Advice on assignment of contract - Posted by Ed_IL

Posted by Jim IL on February 13, 2000 at 24:46:57:

First off, CONGRATS! you got a buyer! WAY TO GO!

Now, remember, I’m no expert, (as you know, since we have met. Õ¿Õ) but I’ll take a stab at this one.
When you bought the home, and took it “subject to”, didn’t the seller deed the property to a trust and then assign you beneficial interest?
If that is the case, the trust owns the house and you own the trust.
So, it is my understanding that there will only be ONE closing here.
You will goto the closing as the “beneficial interest” in the trust, and your trustee will also be there.
The Trustee will sell the home to the new buyer for the trust.
The funds will be paid to you as the “Beneficial interest”. I’m just not sure if the title company will pay the trustee, who then pays you, or if the funds go directly to you as beneficial interest?

In any event, in Illinois, the transfer tax is not to be paid on the first deal (your “Subject to”), because it is exempt. What the seller sold you was the trust, not the property.
Didn’t you see the stamp on the deed when you recorded it?

If you want to greatly reduce or avoid paying closing costs, why not just sell your beneficial interest in the trust to the new buyer for cash? (your equity)
He can then do as he wants with the loan afterwards.
And, as beneficial interest, he can then appoint a new trustee to the trust, or even have the home deeded to him instead of the trust.
Whatever works for him, since he now owns the trust.

Then again, I am a relative newbie, and these are just my thoughts.
Maybe one of the “Big guys/gals” here will come along and shoot my ideas and thoughts here full of holes?

Whatever you do, you are making a profit, and for that I say, “WAY TO GO!!”

Good luck,
Jim IL

P.S. Does this mean the beers in Atlanta are on you? Õ¿Õ

Advice on assignment of contract - Posted by Ed_IL

Posted by Ed_IL on February 12, 2000 at 23:24:58:

Sorry to continue to ask questions, but we are almost there. We just got an all cash buyer for our “subject to” deal. We signed a purchase and sale agreement today with our buyer. Now onto a closing date. I want to avoid paying closing costs and transfer taxes etc. twice as I would in a double closing (or some may call it a simultaneous closing where you take title.) So tentatively what we are planning, is to assign the “subject to” contract we have with our seller to our new buyer, as well as keep the purchase and sales agreement we signed today in effect. So our new buyer has a contract with the seller “subject to”, however, they also have a contract with us for the cash sale and mortgage payoff. We have beneficial interest in the Land Trust that we put the property in to when we signed the “subject to” deal. However, the cash buyer is going to pay off the loan so do I really assign the “subject to” deal to them? Basically, we are looking for the easiest way to do this. We have a “subject to” deal with a seller and a cash offer from a buyer. How do we payoff the mortgage for our seller, receive our profit, and pass title from land trust to new buyer, without having to pay transfer taxes and closing costs twice. Any advice is always greatly appreciated.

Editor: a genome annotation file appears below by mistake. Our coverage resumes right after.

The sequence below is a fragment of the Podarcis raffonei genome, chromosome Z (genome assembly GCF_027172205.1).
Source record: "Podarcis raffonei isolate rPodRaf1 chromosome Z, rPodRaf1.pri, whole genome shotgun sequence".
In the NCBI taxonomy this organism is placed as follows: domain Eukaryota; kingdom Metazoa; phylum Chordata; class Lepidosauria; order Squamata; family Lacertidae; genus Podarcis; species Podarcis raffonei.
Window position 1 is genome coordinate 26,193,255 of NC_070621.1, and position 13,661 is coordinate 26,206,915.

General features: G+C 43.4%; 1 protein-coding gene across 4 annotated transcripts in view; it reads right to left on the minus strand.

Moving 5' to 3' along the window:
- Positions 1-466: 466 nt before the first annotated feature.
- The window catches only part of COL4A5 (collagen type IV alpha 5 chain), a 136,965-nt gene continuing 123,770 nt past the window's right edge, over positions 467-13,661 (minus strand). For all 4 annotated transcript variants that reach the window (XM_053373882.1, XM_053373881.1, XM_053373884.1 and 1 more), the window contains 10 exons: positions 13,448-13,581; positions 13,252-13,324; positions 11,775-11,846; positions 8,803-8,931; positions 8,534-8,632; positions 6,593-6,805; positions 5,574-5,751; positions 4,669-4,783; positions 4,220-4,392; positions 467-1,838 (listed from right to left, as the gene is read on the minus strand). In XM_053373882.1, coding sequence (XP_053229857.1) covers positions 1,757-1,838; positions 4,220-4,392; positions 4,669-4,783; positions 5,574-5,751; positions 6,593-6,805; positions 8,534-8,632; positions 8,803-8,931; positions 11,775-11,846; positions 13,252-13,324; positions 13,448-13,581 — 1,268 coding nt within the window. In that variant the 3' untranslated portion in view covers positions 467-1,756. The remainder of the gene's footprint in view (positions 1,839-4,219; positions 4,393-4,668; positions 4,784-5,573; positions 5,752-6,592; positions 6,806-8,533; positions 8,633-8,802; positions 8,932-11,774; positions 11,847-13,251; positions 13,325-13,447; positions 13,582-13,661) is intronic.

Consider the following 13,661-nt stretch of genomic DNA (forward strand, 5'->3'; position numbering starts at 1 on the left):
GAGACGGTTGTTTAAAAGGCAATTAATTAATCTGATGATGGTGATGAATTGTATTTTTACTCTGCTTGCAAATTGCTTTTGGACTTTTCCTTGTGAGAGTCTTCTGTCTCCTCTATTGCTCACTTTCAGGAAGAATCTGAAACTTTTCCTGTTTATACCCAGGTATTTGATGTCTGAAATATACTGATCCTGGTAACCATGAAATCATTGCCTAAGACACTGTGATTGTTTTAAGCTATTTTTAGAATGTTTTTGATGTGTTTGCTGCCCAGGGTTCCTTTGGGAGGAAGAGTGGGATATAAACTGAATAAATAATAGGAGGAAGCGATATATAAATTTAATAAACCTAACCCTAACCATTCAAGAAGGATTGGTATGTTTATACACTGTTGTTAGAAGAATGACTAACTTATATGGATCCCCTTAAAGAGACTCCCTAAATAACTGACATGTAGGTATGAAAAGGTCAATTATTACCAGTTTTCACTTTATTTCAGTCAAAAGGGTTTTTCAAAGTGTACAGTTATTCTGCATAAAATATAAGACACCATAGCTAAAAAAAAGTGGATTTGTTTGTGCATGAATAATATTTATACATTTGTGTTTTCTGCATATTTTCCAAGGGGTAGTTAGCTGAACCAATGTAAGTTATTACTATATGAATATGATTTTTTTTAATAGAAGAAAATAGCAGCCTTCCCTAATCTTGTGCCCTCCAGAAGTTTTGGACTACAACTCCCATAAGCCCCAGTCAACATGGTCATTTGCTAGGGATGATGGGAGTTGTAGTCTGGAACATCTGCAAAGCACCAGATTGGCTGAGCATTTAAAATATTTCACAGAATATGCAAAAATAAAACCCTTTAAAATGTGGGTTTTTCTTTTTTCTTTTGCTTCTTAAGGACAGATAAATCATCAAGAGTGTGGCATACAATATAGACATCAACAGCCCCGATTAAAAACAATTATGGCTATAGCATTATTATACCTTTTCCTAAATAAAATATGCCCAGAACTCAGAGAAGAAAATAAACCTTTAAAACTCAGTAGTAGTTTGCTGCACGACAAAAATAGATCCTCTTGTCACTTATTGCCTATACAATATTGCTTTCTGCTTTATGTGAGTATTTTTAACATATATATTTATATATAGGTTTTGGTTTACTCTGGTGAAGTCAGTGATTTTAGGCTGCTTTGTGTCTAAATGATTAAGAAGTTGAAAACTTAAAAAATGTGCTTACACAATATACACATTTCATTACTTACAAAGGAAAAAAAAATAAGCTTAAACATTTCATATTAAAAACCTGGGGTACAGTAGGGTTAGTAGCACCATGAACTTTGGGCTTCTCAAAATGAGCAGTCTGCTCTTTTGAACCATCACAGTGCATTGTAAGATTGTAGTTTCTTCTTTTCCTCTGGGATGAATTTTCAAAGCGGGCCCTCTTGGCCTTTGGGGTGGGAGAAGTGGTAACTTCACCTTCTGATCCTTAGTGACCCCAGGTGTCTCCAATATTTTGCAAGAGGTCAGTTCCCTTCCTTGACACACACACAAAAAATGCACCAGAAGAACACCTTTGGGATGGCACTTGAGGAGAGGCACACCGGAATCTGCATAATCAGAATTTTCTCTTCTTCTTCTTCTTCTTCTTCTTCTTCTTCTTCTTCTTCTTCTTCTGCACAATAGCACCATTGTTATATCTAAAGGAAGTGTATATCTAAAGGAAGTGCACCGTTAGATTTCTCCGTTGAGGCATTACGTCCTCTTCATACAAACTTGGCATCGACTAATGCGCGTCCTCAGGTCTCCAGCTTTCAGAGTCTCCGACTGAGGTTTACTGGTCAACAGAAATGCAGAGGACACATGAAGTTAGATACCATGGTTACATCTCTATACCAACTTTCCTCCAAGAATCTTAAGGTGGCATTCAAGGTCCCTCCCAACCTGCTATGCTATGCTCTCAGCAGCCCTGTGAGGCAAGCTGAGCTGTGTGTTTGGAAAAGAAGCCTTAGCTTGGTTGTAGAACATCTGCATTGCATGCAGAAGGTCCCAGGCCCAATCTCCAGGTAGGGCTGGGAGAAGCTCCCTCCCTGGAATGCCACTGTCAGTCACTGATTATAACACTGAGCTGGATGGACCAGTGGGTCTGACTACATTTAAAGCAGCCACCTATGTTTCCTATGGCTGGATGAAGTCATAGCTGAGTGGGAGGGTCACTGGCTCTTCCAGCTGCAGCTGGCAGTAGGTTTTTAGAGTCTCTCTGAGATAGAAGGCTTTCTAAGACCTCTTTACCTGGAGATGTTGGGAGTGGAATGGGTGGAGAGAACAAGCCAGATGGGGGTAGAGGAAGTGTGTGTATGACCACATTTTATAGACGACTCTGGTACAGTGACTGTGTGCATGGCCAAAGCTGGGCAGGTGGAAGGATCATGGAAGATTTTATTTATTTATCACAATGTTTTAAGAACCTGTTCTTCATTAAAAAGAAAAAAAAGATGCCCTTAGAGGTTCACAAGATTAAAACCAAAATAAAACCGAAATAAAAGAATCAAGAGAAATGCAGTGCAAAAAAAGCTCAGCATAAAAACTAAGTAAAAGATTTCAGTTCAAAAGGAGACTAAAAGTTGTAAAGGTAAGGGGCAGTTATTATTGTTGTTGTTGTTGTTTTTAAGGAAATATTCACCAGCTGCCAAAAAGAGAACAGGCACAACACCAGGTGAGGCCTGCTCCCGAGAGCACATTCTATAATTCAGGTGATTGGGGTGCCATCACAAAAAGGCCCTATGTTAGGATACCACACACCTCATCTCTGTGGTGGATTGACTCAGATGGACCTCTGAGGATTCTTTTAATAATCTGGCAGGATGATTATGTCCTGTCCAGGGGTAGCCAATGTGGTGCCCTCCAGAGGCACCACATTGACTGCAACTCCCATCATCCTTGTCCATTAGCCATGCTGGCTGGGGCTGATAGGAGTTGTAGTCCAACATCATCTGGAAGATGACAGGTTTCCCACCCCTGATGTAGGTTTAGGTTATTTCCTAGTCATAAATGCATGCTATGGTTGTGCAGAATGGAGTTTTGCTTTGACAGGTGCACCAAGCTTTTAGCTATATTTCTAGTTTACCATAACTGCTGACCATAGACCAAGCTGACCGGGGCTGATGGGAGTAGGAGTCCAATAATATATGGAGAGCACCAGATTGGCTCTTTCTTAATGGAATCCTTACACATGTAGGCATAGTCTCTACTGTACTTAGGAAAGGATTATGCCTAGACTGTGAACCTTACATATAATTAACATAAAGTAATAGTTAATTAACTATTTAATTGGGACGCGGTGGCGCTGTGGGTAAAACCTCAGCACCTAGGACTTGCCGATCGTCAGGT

Re: Advice on assignment of contract - Posted by JPiper

Posted by JPiper on February 13, 2000 at 24:48:32:

Sounds like you?re laboring under some misunderstandings.

When you assign a contract, you assign the contract that you?ve negotiated with the seller?.in this case your subject-to deal. What you don?t do is enter into a new purchase and sale contract with the buyer.

What a purchase and sale contract does is obligate you to perform according to the terms of the agreement?.in this case, deliver title. The purchase and sale contract that you and your buyer signed has absolutely nothing to do with assigning him a contract. Further, a purchase and sale contract does not give you latitude to just kind of decide how you?re going to do things? obligates you to do what you agreed to do in the contract.

Your choices at this point would be to 1) take title subject to from your seller?.and then sell to the new buyer for cash or 2) renegotiate with your buyer to simply assign your existing contract with the seller to him, at which point he can pay the loan off after he has title or 3) renegotiate your contract with the seller amending it to an all cash deal, and at that point terminating your existing contract with the buyer and assigning your new contract to him.

Clearly you have two existing contracts at this point?..and sometimes going back to change things runs the risk of muddying the waters sufficiently to cause one or both parties to back out of the deal. Before you do this you should give this sufficient thought since none of us know what your relationship is with either party.

Next time out, give this all considerably more thought before you decide your course of action.